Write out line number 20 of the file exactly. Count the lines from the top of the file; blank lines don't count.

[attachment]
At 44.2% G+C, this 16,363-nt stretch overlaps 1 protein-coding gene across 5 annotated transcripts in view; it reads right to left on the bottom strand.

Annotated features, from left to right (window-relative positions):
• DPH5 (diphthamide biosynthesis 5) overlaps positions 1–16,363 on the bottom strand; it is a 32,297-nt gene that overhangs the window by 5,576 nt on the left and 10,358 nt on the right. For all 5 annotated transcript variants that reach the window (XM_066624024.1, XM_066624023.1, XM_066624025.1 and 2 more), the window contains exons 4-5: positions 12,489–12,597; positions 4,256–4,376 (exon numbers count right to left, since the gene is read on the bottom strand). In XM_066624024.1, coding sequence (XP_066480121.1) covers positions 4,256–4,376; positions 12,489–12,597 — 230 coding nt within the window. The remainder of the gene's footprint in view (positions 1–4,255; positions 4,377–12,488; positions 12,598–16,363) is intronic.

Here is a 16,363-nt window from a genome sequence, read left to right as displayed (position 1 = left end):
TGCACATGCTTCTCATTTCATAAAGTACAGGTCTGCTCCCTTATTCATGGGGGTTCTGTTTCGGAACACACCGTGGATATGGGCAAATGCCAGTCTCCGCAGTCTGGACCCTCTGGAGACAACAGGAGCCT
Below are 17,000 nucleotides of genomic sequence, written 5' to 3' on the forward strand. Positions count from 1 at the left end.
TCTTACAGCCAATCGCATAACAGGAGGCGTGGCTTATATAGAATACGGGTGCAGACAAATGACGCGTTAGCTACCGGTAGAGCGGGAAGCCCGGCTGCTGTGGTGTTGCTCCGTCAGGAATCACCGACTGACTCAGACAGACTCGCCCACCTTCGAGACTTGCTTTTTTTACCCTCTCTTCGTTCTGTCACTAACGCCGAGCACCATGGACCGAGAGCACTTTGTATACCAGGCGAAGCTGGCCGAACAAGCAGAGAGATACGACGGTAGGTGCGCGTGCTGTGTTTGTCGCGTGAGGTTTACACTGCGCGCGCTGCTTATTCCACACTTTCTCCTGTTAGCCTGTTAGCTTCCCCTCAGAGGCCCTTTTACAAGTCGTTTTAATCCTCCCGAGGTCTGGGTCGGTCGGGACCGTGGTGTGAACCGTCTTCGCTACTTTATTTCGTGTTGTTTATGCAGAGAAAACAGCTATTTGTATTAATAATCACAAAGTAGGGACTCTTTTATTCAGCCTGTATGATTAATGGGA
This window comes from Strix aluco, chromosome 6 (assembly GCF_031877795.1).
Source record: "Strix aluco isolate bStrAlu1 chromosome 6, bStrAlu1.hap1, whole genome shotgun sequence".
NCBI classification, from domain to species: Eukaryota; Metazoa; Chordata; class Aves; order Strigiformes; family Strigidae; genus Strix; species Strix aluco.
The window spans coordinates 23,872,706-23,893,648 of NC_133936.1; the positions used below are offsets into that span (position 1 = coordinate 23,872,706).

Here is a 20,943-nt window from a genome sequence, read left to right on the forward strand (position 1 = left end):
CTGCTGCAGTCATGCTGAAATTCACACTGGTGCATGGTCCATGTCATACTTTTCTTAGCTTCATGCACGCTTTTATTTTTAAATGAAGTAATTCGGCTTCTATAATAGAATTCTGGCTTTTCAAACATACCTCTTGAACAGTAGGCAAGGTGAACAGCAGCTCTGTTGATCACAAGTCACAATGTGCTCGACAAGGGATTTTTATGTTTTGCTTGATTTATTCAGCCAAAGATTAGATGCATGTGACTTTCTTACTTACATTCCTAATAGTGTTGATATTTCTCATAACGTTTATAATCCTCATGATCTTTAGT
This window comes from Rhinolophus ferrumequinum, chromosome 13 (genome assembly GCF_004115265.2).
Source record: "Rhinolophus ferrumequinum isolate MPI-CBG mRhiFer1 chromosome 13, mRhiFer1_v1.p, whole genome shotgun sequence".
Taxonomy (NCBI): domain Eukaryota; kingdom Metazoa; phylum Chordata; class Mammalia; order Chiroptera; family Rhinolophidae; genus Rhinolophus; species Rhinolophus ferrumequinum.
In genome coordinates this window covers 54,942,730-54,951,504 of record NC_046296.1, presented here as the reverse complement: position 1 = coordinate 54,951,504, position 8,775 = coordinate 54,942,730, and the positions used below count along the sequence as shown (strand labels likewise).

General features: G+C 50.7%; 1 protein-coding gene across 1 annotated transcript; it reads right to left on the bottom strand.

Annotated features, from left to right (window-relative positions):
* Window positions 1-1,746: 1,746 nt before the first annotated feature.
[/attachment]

* Window positions 1-1,746: 1,746 nt before the first annotated feature.